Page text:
From a 16th-Century Book to a Robot-Assisted Performance, Artists Explore the Legend of the Golem
Noise-math philosopher Norbert Wiener once aptly compared the old Jewish myth about the golem with cybernetic technology. Viewed through that lens, everything from transhuman artificial life cyborgs to anthropomorphic robots to humanoid androids to posthuman digital avatars bear the mystical mark of an artificial body madly turning on its creator. This oily tale is the oldest narrative about artificial life and is now subject of the exhibition Golem! Avatars d’une légende d’argile at Musée d’art et d’histoire du Judaïsme.
The golem was first mentioned in passing as גֹּלֶם in the Bible in Psalm 139:16, but the first golem story was spun by the 16th-century Talmudic scholar Rabbi Loew ben Bezalel. In it, he supposedly used Kabbalistic magic, Hebrew letters, paranormal amulets, or mystical incantations to conjure into existence the Golem of Prague: a colossal figure built from mud or other base materials, who protected the Bohemian Jews of the country from the Holy Roman Emperor Rudolf II. Though initially a savior, the Golem of Prague eventually became harmful to those he had saved and had to be destroyed. There are myriad subsequent versions of the story, with many variations and contradictions. It is generally agreed that what animated this mystical entity was an inscription either applied to its forehead or slipped under its tongue, and the golem has largely been understood to be an artificial man that is part protector and part monster, but many other differences abound. This specious aspect makes the golem particularly interesting to artists because such contradictory vagueness yields opaque and elusive visual iconography…..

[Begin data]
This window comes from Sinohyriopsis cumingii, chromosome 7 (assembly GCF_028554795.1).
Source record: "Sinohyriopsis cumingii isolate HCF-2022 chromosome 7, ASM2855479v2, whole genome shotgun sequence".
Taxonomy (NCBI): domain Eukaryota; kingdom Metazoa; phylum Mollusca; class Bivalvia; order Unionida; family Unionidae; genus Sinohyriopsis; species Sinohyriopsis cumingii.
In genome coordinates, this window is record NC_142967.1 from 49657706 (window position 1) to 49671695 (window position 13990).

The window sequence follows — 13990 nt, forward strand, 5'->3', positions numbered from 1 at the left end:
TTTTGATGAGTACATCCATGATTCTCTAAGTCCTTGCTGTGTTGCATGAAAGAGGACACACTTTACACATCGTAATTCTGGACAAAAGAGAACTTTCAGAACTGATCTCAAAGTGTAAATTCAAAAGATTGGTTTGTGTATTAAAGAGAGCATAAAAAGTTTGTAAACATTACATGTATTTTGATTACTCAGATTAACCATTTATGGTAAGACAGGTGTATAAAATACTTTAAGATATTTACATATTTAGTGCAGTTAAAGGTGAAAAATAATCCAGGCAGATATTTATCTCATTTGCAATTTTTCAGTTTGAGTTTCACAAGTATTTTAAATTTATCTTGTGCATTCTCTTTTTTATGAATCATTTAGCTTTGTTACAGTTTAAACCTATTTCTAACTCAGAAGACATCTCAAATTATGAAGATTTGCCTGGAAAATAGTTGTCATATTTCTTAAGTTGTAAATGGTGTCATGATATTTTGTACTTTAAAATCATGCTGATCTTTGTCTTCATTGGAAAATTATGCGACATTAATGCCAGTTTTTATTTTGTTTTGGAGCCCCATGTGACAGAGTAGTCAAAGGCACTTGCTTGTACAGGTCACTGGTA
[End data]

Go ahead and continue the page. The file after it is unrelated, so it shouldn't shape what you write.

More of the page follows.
See full article at HYPERALLERGIC